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Glossary

This glossary defines words and phrases used in this web site. To learn about additional terms related to radiation, please click on http://www.bt.cdc.gov/radiation/glossary.asp.

 

A dirty bomb is a mix of explosives, such as dynamite, with radioactive powder or pellets. When the dynamite or other explosives are set off, the blast spreads radioactive material into the surrounding area, mostly as dust and smoke.


A “dirty bomb” is not like an atomic bomb because the power of an atomic bomb comes from splitting atoms, which releases the energy and radiation that produce an atomic mushroom cloud. A dirty bomb cannot create an atomic blast. Instead, a dirty bomb uses dynamite or other explosives to scatter radioactive dust, smoke, or other material in order to cause radioactive contamination.

A nucleic acid that carries the genetic information in the cell and is capable of self-replication and synthesis of RNA. DNA consists of two long chains of nucleotides twisted into a double helix and joined by hydrogen bonds between the complementary bases adenine and thymine or cytosine and guanine. The sequence of nucleotides determines individual hereditary characteristics.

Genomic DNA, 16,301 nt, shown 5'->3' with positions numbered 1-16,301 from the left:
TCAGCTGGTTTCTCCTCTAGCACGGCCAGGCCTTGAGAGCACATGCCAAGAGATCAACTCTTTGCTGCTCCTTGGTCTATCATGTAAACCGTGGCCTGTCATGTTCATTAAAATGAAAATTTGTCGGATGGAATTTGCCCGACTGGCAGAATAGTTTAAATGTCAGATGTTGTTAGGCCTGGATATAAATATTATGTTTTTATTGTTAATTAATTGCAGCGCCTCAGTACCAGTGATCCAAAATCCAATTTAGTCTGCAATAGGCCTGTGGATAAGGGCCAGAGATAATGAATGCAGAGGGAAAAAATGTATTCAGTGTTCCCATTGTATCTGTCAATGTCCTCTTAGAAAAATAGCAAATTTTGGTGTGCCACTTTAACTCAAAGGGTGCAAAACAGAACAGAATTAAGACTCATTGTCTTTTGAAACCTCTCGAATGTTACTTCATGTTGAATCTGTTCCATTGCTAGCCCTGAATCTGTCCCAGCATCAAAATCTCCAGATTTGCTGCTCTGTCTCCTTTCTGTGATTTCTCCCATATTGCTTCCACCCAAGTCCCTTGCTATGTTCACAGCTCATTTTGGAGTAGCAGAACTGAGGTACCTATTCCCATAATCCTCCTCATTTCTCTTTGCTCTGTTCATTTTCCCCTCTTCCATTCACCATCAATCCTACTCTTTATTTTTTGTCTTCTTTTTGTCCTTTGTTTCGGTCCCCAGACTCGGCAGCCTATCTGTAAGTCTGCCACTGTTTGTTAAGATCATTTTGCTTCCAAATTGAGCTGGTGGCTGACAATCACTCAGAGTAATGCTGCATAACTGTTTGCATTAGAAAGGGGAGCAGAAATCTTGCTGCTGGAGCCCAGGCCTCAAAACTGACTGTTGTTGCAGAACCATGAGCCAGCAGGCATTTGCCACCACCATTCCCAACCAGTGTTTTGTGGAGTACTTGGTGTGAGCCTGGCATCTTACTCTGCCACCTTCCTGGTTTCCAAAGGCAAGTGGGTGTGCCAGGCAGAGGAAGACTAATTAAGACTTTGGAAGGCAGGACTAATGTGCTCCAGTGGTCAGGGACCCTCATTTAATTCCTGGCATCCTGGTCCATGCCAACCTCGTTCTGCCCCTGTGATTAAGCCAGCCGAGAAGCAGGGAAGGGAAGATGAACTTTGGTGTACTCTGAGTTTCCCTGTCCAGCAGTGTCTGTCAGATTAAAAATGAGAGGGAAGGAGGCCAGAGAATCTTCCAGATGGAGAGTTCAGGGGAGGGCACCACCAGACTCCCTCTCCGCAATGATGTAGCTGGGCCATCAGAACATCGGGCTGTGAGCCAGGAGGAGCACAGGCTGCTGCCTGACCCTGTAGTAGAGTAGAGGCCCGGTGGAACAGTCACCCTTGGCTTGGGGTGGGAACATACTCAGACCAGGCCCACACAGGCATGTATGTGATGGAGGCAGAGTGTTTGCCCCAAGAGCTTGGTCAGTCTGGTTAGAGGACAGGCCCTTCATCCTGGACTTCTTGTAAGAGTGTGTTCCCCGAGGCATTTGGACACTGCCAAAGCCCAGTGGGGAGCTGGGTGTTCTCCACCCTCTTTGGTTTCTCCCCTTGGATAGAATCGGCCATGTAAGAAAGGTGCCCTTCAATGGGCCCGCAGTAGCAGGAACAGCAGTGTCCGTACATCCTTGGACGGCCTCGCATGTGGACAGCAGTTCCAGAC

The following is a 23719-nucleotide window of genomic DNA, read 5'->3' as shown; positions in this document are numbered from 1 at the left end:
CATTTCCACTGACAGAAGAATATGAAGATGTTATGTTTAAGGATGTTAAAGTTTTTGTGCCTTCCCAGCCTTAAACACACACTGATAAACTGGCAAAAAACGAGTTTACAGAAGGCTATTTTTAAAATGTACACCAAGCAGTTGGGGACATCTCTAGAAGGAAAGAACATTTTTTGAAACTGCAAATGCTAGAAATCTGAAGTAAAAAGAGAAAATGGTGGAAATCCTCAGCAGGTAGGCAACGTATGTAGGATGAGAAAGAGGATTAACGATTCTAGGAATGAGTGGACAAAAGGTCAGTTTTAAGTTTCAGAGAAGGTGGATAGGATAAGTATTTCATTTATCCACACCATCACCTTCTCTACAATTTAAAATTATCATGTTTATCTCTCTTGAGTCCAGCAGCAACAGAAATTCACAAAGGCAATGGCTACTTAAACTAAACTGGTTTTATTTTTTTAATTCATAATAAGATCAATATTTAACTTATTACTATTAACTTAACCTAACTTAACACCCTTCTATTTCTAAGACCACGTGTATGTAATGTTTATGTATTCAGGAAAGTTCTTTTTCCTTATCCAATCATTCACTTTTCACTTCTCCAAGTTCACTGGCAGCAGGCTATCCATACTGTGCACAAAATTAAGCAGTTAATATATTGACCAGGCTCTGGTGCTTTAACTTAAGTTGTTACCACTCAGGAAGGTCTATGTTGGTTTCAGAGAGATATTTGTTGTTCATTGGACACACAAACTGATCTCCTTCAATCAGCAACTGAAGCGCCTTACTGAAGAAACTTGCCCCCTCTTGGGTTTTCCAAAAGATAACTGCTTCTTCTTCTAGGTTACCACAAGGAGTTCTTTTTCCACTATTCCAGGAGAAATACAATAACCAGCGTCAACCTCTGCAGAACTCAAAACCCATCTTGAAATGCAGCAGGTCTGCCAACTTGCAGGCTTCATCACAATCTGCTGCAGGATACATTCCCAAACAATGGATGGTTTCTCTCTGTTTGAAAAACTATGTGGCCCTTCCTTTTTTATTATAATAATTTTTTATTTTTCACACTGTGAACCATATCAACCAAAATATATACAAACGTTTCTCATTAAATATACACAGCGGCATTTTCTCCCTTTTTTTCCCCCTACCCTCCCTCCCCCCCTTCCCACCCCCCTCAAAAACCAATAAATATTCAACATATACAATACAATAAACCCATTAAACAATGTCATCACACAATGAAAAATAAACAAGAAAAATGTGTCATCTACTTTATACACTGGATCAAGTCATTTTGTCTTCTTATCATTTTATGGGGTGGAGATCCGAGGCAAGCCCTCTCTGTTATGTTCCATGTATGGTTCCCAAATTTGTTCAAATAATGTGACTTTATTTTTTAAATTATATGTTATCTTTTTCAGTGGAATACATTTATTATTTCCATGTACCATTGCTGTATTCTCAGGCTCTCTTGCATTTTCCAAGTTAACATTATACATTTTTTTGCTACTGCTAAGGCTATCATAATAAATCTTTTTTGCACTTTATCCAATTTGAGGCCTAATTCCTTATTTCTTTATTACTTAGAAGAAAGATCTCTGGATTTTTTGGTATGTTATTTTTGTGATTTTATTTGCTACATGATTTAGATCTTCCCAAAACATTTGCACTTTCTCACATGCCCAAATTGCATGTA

The slow descent of minute particles of radioactive debris in the atmosphere following a nuclear explosion.

The power of an atomic bomb comes from splitting atoms, which releases the energy and radiation that produce an atomic mushroom cloud. An extensive weapons-effects testing program and studies of the 1945 bombings of Hiroshima and Nagasaki provide what we know about the biological and environmental effects of nuclear explosions.

Radiation is energy moving in the form of particles or waves. Familiar radiations are heat, light, radio waves, and microwaves. Ionizing radiation is a very high-energy form of electromagnetic radiation.

A naturally occurring radioactive gas found in soils, rock, and water throughout the United States. Radon causes lung cancer and is a threat to health because it tends to collect in homes, sometimes to very high concentrations. As a result, radon is the largest source of exposure to people from naturally occurring radiation.

Dirty bombs are also known as Radiological Dispersal Devices or RDDs.

A unit of equivalent dose. Not all radiation has the same biological effect, even for the same amount of absorbed dose. Rem relates the absorbed dose in human tissue to the effective biological damage of the radiation.

When you are told to “shelter-in-place” it means to find a small, interior room, with no or few windows, and turning off ventilation systems. It does not require sealing off the entire home or office building.

      


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